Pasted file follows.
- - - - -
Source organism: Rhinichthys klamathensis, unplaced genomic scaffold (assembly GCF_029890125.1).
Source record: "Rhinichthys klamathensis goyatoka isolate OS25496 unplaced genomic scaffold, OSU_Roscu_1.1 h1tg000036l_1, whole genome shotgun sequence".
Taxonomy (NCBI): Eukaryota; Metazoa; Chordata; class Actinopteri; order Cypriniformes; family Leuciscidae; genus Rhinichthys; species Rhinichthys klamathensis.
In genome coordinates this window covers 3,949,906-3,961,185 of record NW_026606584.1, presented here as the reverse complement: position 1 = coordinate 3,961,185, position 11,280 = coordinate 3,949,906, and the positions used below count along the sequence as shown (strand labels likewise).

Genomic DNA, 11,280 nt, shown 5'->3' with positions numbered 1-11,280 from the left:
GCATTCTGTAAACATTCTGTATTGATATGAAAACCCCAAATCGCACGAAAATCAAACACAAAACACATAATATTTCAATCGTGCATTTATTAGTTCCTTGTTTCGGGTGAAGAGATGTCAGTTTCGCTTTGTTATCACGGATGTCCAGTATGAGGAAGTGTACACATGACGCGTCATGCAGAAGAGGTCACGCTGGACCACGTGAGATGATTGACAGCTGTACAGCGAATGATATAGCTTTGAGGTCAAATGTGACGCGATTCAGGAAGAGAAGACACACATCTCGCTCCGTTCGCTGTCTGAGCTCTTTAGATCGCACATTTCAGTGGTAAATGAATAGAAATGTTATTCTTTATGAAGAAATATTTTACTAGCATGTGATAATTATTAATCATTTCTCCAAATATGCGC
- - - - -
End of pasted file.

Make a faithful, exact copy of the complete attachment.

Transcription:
Source organism: Rhinichthys klamathensis, unplaced genomic scaffold (assembly GCF_029890125.1).
Source record: "Rhinichthys klamathensis goyatoka isolate OS25496 unplaced genomic scaffold, OSU_Roscu_1.1 h1tg000036l_1, whole genome shotgun sequence".
Taxonomy (NCBI): Eukaryota; Metazoa; Chordata; class Actinopteri; order Cypriniformes; family Leuciscidae; genus Rhinichthys; species Rhinichthys klamathensis.
In genome coordinates this window covers 3,949,906-3,961,185 of record NW_026606584.1, presented here as the reverse complement: position 1 = coordinate 3,961,185, position 11,280 = coordinate 3,949,906, and the positions used below count along the sequence as shown (strand labels likewise).

Genomic DNA, 11,280 nt, shown 5'->3' with positions numbered 1-11,280 from the left:
GCATTCTGTAAACATTCTGTATTGATATGAAAACCCCAAATCGCACGAAAATCAAACACAAAACACATAATATTTCAATCGTGCATTTATTAGTTCCTTGTTTCGGGTGAAGAGATGTCAGTTTCGCTTTGTTATCACGGATGTCCAGTATGAGGAAGTGTACACATGACGCGTCATGCAGAAGAGGTCACGCTGGACCACGTGAGATGATTGACAGCTGTACAGCGAATGATATAGCTTTGAGGTCAAATGTGACGCGATTCAGGAAGAGAAGACACACATCTCGCTCCGTTCGCTGTCTGAGCTCTTTAGATCGCACATTTCAGTGGTAAATGAATAGAAATGTTATTCTTTATGAAGAAATATTTTACTAGCATGTGATAATTATTAATCATTTCTCCAAATATGCGC